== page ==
No matter how you got here, making adjustments is the only way to keep making progress. Your process goals are working, so you need to set higher performance and outcome goals. If you have a tendency to set conservative, easily reachable goals, you may be holding yourself back. Don’t be afraid of failure. Challenge yourself to set your next round of goals 5-10% higher than where you would normally set them. Give yourself the opportunity to reach new limits.
3. You’re right on track to complete your goals as planned.
Congratulations! Not only did you set appropriate goals, but you’ve stayed committed to the process. If you’ve done everything right to get here, staying focused and committed is already something you’ve proven capable of, so your challenge is to keep going.
However, being right on track with your goals is not always an indication that you don’t need to make adjustments. This category can be the most challenging because it’s not clear what kind of adjustments you can make. You’re doing everything well, but what could you be doing better? There is always something to learn, whether it’s about training, new technology, or something about yourself. The most successful athletes in any sport are constantly trying to figure out how to get ahead of the game, rather than just following along.
In evaluating which category you’re in, be honest about whether or not you have been consistent with your process goals. It’s easy to look back and determine whether or not you’ve achieved your outcome goals—you either won the race or you didn’t. It’s also relatively straightforward to figure out if you’ve reached your performance goals. Did you run that 8:00 pace that you wanted? Did you fall short? or did you blow that out of the water and run a 7:30 instead?
Process goals, on the other hand, take a bit more digging, and a bit more humility to own up to. But it is impossible to determine their efficacy, and their alignment with your performance and outcome goals, if you only do them sometimes. Process goals are meant to be followed through on, all of the time.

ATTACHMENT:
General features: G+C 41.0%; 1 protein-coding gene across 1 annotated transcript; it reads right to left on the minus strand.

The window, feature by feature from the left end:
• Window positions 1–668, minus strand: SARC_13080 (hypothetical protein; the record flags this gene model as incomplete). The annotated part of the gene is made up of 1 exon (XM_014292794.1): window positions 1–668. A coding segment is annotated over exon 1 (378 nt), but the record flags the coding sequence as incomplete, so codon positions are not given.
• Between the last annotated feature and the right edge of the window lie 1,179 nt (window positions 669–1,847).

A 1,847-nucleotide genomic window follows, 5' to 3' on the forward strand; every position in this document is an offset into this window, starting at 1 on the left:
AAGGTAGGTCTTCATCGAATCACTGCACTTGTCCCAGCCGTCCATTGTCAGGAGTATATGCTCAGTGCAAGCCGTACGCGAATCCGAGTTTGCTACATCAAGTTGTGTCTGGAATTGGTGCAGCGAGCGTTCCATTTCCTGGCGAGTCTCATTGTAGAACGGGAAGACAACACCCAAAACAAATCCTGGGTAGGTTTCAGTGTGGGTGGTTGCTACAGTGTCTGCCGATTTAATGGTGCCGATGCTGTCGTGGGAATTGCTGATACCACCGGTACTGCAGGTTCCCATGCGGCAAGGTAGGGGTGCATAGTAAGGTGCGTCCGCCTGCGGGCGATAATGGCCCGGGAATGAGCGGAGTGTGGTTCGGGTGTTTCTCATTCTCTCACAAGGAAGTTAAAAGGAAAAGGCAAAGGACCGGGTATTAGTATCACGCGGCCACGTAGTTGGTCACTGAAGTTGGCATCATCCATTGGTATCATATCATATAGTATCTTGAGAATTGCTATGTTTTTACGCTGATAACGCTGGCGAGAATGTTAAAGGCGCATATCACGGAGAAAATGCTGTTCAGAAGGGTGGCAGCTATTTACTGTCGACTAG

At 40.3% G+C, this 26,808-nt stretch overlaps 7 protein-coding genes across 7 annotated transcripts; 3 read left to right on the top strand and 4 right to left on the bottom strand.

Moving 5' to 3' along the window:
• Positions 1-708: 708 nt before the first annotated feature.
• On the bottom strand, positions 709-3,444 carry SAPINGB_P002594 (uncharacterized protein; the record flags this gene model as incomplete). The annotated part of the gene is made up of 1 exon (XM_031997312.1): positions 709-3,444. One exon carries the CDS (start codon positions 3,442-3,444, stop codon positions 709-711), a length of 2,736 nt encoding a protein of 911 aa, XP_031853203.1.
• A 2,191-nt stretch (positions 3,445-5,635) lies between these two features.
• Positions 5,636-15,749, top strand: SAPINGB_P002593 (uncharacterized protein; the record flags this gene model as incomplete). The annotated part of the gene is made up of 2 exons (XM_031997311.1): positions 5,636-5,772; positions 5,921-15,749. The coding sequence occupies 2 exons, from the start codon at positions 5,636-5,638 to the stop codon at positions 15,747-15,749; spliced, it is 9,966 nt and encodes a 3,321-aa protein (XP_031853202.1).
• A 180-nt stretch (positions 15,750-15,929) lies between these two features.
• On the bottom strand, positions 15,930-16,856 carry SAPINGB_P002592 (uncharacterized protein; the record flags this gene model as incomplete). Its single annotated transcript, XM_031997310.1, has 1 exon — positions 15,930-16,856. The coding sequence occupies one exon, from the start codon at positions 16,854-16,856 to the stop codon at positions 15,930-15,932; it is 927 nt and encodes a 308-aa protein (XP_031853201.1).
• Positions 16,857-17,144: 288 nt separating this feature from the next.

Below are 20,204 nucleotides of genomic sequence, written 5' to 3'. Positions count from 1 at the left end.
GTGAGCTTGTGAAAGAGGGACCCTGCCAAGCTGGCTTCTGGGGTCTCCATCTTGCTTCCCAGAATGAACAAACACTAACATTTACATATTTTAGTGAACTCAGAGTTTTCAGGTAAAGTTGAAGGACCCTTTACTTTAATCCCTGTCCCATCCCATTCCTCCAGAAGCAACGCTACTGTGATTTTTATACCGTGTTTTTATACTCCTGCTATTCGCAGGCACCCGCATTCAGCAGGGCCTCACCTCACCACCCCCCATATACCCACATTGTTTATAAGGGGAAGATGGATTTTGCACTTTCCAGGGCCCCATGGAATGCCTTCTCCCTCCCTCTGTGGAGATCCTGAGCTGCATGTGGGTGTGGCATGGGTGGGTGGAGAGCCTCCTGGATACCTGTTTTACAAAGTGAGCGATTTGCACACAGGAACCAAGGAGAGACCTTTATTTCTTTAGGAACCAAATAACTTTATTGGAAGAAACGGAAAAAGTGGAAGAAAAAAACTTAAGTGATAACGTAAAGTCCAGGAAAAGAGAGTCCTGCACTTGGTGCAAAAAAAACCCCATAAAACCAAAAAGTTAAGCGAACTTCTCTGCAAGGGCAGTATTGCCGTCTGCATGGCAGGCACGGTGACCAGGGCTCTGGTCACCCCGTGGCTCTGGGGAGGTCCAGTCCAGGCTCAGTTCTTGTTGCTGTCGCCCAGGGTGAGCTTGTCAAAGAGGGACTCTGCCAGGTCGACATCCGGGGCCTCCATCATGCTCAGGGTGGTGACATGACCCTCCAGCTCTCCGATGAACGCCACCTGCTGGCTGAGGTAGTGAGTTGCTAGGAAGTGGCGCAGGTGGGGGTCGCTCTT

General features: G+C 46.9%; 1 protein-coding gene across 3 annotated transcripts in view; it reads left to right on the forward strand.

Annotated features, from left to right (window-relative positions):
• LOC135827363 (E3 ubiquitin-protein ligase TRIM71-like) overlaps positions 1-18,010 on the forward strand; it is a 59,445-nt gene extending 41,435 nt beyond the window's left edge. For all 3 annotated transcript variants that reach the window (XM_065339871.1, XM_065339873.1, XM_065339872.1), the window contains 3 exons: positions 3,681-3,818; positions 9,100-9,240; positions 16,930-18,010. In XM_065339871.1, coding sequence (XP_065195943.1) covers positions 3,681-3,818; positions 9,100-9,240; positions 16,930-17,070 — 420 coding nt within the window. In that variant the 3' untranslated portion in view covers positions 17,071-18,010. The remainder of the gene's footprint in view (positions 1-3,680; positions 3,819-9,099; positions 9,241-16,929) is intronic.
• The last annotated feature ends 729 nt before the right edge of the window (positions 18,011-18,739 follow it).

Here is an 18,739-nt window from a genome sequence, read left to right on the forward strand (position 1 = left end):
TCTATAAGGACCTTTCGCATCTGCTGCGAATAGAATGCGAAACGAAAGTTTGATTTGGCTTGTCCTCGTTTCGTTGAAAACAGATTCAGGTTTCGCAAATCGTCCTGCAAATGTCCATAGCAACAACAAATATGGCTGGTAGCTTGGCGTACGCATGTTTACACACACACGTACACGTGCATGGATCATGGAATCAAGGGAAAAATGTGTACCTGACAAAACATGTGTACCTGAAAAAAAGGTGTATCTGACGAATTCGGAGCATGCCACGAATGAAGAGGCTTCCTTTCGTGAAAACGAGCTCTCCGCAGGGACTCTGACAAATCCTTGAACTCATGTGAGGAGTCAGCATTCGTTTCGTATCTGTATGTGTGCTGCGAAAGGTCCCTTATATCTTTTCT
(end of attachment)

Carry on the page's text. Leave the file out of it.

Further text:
So if you find yourself in a different category than you expected, and you haven’t consistently followed through with your process goals, that’s a great place to start. Practice your swim drills twice a week, get 8 hours of sleep every night, do your dynamic stretches before every run, or stay committed to strength training. Whatever your process goal is, make sure it’s every day, every week, every time. Once you’ve checked that box, you can then make an accurate assessment of whether or not these process goals are systematically leading you in right direction.
This article originally appeared on Trainingpeaks.com.
Laura Marcoux is a USA Triathlon Level 1 Coach and NSCA Strength Coach with D3 Multisport. Laura is a Kona qualifier and former Division 1 athlete at the University of Connecticut. Laura believes in developing well-rounded triathletes by incorporating functional strength into their training routines and empowering her athletes to set and reach goals that require the 3 D’s, which are the cornerstone of D3 Multisport: Desire, Determination, and Discipline.